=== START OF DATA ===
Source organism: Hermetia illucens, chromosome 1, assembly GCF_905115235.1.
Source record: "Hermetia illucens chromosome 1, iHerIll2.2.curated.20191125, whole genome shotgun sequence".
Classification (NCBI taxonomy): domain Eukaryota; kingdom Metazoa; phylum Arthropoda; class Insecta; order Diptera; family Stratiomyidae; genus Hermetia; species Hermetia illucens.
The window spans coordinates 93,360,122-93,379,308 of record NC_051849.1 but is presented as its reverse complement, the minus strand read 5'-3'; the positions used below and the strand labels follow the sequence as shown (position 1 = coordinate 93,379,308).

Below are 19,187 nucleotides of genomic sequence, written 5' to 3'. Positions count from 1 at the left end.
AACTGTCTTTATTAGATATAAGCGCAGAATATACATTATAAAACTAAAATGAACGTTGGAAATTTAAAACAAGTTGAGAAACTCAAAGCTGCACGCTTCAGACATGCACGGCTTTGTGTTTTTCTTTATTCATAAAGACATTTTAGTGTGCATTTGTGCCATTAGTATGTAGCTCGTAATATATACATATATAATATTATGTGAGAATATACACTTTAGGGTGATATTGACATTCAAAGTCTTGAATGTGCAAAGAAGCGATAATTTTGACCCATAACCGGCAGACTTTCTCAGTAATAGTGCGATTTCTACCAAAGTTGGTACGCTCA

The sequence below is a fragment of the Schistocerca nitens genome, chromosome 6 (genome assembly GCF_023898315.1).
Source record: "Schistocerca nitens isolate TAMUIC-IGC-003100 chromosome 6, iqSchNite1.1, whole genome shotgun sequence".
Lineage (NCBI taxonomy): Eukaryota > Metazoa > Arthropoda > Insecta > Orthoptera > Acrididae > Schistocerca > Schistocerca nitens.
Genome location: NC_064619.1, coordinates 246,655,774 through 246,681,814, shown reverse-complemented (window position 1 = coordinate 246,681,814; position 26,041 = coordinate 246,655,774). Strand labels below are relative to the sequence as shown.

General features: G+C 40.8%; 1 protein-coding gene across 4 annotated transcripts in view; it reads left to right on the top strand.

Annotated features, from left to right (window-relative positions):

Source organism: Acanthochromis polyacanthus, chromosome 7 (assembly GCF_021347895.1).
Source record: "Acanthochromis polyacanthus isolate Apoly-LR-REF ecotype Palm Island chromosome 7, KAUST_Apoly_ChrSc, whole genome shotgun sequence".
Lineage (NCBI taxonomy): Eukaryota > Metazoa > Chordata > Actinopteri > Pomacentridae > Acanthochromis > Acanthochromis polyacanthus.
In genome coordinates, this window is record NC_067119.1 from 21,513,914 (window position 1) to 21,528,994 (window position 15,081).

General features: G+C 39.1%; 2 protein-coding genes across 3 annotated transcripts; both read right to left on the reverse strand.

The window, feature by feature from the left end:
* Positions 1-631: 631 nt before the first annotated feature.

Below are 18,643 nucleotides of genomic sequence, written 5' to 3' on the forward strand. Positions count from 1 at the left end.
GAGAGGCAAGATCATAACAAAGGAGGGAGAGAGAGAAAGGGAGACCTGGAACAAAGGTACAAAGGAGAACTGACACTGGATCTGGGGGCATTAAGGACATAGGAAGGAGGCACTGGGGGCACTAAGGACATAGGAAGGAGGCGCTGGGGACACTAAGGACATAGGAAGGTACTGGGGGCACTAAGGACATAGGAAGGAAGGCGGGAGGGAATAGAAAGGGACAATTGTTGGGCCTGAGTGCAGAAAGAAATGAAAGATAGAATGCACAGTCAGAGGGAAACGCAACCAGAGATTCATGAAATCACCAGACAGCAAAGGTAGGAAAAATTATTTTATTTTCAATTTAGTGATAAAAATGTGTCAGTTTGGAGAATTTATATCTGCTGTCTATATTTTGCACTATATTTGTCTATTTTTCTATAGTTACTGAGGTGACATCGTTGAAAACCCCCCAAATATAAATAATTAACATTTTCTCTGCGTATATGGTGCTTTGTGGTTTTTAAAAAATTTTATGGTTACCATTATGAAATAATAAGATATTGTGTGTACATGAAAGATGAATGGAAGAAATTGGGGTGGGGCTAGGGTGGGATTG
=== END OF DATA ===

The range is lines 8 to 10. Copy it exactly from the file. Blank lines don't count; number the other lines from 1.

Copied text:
Source record: "Schistocerca nitens isolate TAMUIC-IGC-003100 chromosome 6, iqSchNite1.1, whole genome shotgun sequence".
Lineage (NCBI taxonomy): Eukaryota > Metazoa > Arthropoda > Insecta > Orthoptera > Acrididae > Schistocerca > Schistocerca nitens.
Genome location: NC_064619.1, coordinates 246,655,774 through 246,681,814, shown reverse-complemented (window position 1 = coordinate 246,681,814; position 26,041 = coordinate 246,655,774). Strand labels below are relative to the sequence as shown.